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Building, Not Dismantling
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Discussion Starter #1
Here's my story...........I have recently bought a 90 turbo with a bad engine. I bought a motor from ebay, and had a local shop with a Master Toyota mechanic do the install. The motor will start and run, but has a loud clicking (metal on metal type) coming from the top end. This noise is evident at start up, and increases with RPM. Other than this noise, the motor seems to be extremely smooth. It idles just fine, does not smoke, and I can't even see a vibration at high RPM. The mechanic narrrowed the noise down to the top of the motor, cam cover just under the coil pack on the intake side. He pulled both cam covers today, and could find nothing wrong. The motor has good oil pressure, and good compression.

My thinking is put it all back together and try driving it, to see if it clears up (wishful thinking). When I mentioned this, the mechanic said he was about at the punt stage as well. This was very dissapointing that he is there already, after all the recommendations I got about him. Anyway, I know you guys are probably more knowledgeable that a Toyota mech anyway. Help with quick answers, as I will probably drive it tomorrow.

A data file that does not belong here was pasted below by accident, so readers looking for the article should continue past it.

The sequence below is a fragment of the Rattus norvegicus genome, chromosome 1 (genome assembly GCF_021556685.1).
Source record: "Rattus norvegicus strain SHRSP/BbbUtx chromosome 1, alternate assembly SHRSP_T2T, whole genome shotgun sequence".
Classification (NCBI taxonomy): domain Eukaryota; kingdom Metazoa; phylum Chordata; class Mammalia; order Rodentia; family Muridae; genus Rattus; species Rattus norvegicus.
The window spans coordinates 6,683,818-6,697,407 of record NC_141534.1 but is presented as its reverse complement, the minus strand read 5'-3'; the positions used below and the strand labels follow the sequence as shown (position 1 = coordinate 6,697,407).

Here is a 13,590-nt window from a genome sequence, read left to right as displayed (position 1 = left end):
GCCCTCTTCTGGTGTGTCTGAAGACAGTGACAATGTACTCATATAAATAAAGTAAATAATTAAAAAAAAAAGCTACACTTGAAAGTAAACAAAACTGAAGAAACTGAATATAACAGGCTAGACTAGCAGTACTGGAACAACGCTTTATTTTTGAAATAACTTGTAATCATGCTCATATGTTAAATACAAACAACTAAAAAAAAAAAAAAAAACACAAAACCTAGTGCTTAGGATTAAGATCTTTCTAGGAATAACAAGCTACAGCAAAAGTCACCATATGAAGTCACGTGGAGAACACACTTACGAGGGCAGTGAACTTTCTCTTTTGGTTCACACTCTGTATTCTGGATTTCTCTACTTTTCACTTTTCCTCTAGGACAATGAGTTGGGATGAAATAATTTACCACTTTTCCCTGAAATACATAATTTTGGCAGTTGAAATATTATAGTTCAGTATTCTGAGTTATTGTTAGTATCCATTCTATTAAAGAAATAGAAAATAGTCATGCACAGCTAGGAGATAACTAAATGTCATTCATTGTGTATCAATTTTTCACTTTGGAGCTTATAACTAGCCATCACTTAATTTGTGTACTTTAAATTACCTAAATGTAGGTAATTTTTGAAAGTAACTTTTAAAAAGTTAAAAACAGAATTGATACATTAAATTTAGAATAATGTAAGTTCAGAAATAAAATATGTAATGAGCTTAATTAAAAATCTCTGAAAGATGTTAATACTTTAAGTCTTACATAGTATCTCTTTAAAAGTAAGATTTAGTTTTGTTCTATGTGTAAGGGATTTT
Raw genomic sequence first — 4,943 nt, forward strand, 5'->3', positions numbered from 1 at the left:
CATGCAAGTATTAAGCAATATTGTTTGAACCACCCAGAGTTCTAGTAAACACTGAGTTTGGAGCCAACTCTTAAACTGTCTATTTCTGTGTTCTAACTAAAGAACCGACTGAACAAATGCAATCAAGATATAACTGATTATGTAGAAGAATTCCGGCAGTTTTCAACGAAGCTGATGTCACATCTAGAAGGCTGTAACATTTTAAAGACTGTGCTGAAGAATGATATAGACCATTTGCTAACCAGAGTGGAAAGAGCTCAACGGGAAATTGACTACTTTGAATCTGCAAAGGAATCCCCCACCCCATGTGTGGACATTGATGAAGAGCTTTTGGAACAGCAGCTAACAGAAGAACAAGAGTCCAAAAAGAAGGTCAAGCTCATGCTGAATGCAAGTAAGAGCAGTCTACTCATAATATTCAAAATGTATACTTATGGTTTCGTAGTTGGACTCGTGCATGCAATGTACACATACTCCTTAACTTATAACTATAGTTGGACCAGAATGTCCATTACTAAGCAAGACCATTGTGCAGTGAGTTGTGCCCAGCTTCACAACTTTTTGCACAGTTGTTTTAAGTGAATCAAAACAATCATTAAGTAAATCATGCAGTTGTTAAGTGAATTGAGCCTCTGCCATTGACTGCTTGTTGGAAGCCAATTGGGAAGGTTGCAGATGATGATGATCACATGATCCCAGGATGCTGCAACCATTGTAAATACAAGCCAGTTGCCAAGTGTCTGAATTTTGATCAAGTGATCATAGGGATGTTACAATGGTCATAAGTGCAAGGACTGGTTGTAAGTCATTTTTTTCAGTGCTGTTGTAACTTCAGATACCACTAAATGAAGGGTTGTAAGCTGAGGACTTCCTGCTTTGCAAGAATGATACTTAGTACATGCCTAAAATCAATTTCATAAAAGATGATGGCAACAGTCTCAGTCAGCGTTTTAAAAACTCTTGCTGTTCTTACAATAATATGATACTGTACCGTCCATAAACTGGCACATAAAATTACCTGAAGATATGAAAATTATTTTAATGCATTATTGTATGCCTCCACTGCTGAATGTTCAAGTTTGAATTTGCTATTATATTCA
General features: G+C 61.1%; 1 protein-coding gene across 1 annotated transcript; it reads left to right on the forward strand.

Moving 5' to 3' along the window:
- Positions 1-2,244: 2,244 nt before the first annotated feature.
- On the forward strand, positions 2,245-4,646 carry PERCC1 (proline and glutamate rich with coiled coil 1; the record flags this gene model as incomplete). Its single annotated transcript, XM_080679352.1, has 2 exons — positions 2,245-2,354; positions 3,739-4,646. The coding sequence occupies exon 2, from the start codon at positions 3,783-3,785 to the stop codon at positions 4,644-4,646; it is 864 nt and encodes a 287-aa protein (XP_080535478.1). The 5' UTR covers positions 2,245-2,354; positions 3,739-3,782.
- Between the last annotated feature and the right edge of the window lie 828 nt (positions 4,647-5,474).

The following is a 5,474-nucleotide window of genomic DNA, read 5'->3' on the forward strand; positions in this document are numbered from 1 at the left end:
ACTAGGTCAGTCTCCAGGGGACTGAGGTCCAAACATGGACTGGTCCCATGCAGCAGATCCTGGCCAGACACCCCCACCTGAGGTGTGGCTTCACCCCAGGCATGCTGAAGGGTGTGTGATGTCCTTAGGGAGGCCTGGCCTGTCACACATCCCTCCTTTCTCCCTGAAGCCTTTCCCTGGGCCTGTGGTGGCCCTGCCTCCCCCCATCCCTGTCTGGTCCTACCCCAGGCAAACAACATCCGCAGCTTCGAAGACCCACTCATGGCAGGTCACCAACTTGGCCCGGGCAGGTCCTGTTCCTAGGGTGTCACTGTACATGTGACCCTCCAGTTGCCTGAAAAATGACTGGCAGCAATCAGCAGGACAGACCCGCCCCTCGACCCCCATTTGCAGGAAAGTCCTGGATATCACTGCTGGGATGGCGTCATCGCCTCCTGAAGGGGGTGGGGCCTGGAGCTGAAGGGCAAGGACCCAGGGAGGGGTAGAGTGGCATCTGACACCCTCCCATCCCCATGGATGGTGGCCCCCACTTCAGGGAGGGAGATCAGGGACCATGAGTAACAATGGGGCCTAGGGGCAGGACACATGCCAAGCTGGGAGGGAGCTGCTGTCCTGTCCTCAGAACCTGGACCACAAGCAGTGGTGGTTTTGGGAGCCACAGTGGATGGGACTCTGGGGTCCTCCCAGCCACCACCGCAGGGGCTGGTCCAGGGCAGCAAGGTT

Scott
 

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Building, Not Dismantling
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690 Posts
Discussion Starter #2
It really doesn't sound like a Rod knock. I think valves too, but mechanic says that would cause a miss, and it has no misses at all.
 
A

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It sounds like your valve clearances are off - Find out if he's checked thje valve clearances. It sounds like he's a pretty piss-poor mechanic if he can't diagnose a top end sound :eek:
 

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Just some guy
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1,681 Posts
Werd. Sounds like valves clearances. And misadjusted valves do not cause a miss (unless they're WAYYYY off). You can check em yourself if you want. Spend $5 on a feeler gauge.

Christian
 

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Just some guy
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1,681 Posts
feeler guage is a tool that has a bunch of thin blades of different thicknesses. You can put different blades together to make odd thicknesses. You can use this to gap spark plugs also. You slide these blades between the cam lobe and valve shim to find the valve clearance (it will be the thickest measurement that fits between the lobe and shim). Refer to the TSRM for exact procedure...pages EM6 and EM7. basically, tho, just point the lobe away from the valve, and measure the clearance. Rotate engine as needed to measure all of them. For those out of spec (.0059-.0098" for intake and .0079-.0118" for exhaust), measure the shim thickness w/ a dial/digital caliper. Add the amount you need to it's thickness to bring the clearance within spec, and go to the dealer and buy one...in a nutshell.

Christian